Ted Lilly (1-1, 4.91 ERA) vs. Charlie Morton (0-5, 12.57 ERA) Overview Who's Hot Who's Not Get another winning streak going tonight and get back to .500. Gotta get moving on these Cards, they're not showing signs of slowing. -MW
T'Lil makes his 3rd start tonight as the Cubs try to get back to their winning ways of late after dropping a 3-2 decision to the Buccos last night. Lilly's had one really good start and one fairly miseraable one. Often guys are up and down when they come back from shoulder surgery, so let's hope that tonight's more of the former. The Pirates' offense certainly isn't a formidable one, and I feel good about a nice outing for Bulldog #30 tonight. Opposing him is Charlie Morton who's been downright miserable this year. He's lost all 5 of his starts, and that 12+ ERA is just startling. Recent rumors have him pitching for his rotation spot tonight, so we'll see if that has any bearing on his productivity. His last start on April 30th was his best (least bad?) of the year, going 6 innings and allowing 6 runs (only 3 earned) on 6 hits. 6-6-6. Eek.
Ryan Theriot has a lucky 13-game hitting streak going on, during which his batting avg has risen from .222 to .357. He's certainly seeing the ball well. Alfonso Soriano has that fun little 4-game homer streak going on as well. Also hot is Milton Bradley. He's hot at his team, his manager, the home plate ump from last night, etc. Word is he walked out on his team mid-way thru the game last night. Classy, Milton...classy. I'd be lying if I said that I'm not rooting for that to end as poorly as possible and I don't care if that makes me a bad person.
Rami's batting average has fallen below .150. It's officially start time to become concerned. What to do about it? Drop him even further in the lineup? Also not hot are Pirates IF Ronny Cedeno (something like 4 for his last 40) and Jeff Clement (hitting far less than his weight). Oy. I'm glad I'm not a Pirates fan.
Ted Lilly (1-1, 4.91 ERA) vs. Charlie Morton (0-5, 12.57 ERA)
Get another winning streak going tonight and get back to .500. Gotta get moving on these Cards, they're not showing signs of slowing.
He's been slowed by a calf injury and, presumably, by the fact that he's certifiably insane. He's hitting .214 with two home runs and 12 RBI. He has a relatively poor .313 OBP. Oh, and he's mad again.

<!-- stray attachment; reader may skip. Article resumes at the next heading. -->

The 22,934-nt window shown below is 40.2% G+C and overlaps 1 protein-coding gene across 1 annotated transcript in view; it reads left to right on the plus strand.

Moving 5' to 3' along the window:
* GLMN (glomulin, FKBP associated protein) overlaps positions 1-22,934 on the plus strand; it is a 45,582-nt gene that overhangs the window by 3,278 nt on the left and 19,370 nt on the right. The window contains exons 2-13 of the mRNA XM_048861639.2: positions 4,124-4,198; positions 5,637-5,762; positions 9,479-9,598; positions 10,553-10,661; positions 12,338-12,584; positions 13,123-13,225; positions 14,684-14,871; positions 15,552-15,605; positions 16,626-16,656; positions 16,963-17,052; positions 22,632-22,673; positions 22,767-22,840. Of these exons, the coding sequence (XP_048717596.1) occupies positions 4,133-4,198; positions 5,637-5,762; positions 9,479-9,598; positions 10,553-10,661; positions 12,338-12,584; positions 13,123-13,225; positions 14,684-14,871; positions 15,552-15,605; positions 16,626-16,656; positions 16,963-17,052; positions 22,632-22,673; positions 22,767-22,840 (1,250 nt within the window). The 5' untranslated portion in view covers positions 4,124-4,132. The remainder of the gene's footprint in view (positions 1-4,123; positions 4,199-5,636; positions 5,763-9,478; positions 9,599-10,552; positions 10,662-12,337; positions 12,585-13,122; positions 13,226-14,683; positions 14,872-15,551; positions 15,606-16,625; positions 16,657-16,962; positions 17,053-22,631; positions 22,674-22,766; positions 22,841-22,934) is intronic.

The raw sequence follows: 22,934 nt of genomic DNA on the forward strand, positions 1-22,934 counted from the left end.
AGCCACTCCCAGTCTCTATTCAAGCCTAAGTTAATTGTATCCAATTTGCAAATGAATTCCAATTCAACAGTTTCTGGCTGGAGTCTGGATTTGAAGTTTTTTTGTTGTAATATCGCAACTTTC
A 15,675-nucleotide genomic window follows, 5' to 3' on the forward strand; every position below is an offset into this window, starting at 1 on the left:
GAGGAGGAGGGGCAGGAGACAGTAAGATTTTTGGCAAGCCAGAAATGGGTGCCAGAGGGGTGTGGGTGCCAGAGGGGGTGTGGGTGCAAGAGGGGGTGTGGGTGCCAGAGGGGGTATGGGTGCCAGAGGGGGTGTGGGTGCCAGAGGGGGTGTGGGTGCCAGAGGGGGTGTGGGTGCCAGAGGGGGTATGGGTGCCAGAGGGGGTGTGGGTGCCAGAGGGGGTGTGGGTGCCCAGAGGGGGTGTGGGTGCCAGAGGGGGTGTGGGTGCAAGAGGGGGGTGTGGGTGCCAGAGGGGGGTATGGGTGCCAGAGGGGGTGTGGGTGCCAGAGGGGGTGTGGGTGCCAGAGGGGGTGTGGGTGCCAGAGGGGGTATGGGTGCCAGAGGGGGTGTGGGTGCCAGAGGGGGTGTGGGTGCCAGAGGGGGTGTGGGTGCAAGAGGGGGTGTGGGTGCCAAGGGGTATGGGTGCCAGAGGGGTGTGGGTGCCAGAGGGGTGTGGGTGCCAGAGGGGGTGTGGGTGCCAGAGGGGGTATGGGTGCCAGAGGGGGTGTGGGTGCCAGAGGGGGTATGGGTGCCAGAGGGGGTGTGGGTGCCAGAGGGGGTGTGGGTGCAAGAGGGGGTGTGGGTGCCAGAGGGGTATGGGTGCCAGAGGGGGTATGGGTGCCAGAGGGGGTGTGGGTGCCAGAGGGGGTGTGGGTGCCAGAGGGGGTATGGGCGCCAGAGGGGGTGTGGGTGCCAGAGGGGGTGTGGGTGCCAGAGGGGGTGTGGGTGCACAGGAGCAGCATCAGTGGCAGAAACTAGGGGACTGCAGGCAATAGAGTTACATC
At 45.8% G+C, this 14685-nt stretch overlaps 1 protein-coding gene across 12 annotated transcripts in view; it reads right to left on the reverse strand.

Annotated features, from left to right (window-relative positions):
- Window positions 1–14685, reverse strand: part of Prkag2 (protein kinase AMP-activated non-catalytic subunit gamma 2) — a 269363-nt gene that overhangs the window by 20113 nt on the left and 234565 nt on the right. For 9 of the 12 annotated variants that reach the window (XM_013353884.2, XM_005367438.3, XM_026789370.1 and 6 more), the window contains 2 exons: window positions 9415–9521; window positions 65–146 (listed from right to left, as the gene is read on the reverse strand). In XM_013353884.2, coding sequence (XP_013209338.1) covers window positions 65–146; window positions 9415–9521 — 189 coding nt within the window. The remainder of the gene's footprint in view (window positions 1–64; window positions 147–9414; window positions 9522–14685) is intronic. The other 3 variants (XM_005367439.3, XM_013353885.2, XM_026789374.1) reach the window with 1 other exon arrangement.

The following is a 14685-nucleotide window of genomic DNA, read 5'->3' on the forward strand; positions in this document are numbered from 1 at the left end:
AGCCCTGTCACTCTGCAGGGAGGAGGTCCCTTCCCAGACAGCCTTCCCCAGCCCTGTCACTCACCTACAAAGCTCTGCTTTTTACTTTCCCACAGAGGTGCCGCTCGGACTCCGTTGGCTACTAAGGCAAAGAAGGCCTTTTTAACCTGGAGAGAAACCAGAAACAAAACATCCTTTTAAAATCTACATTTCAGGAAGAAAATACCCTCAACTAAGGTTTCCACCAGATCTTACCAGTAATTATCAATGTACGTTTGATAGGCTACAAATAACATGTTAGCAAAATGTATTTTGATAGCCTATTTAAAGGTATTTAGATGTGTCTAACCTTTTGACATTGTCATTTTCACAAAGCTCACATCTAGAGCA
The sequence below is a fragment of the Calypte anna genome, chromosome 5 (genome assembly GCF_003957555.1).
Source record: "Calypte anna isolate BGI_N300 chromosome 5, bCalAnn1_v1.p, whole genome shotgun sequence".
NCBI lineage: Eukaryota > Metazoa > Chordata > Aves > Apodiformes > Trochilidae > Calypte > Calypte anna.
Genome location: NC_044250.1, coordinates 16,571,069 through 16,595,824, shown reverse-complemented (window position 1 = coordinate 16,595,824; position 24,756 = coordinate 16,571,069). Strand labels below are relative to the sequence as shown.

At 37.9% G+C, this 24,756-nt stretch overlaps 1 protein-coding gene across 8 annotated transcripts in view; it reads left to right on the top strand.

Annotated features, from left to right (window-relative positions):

Miles disappointed the Cubs immensely in 2009, and did the same to the Reds in spring training. They designated him for assignment (i.e. released him) on April 5, and he signed a minor league contract with the Cardinals last Tuesday.
Jim Hendry let Johnson go in favor of free agent Xavier Nady. Johnson found a home with the Dodgers, and here's the comparison thus far:
So, basically, it's a big shoulder shrug of a move at this point. However, there's a $2.5 million difference in their salaries, so Nady needs to get it going to make Hendry's investment a good one.
He has only amassed 33 at-bats with the Rangers thus far--his slash line (average/on-base percentage/slugging percentage) is an underwhelming .212/.278/.212.
Rich Harden has been SO Rich Harden with the Rangers. He has not allowed more than four earned runs in any of his six starts this season, yet he's gone five innings or more just three times. His walk total in his first five starts: 5, 3, 6, 4, 5. Not good. He's had two pretty good starts in a row, however, including a dominant outing on Monday.
You probably know what he's up to after having seen him pitch against the Cubs this weekend: six earned runs in just 10.2 innings on the season (5.06 ERA), plus five walks and two home runs.
Gregg lost out on the closer role in spring training, but Jason Frasor's struggles have resulted in several save opportunities for him. He's 7-for-7 in those chances, has struck out 16 guys in 13 innings, and has a miniscule 0.69 ERA. Basically, he's been awesome. If we would have known he was going to do that, he would have fit real nicely in the eighth inning for the Cubs!
Read more of Brandon's work at his blog Wait 'til this Year!
Cubs lose. Offense sucks.
Demp gets another tough loss.
Against... the Pirates.
The two runs came on solo shots, one each from Alfonso Soriano and Geovany Soto. The three runs Dempster gave up also came in via homer -- a loner to Andy LaRoche and a two-run dinger to Ryan Church.
The Cubs struck out five times in tonight's game, and every time they did I got pretty pissed off. Of course, hitters will strike out, but tonight's Ks were almost all in big spots in the game. Pretty frustrating.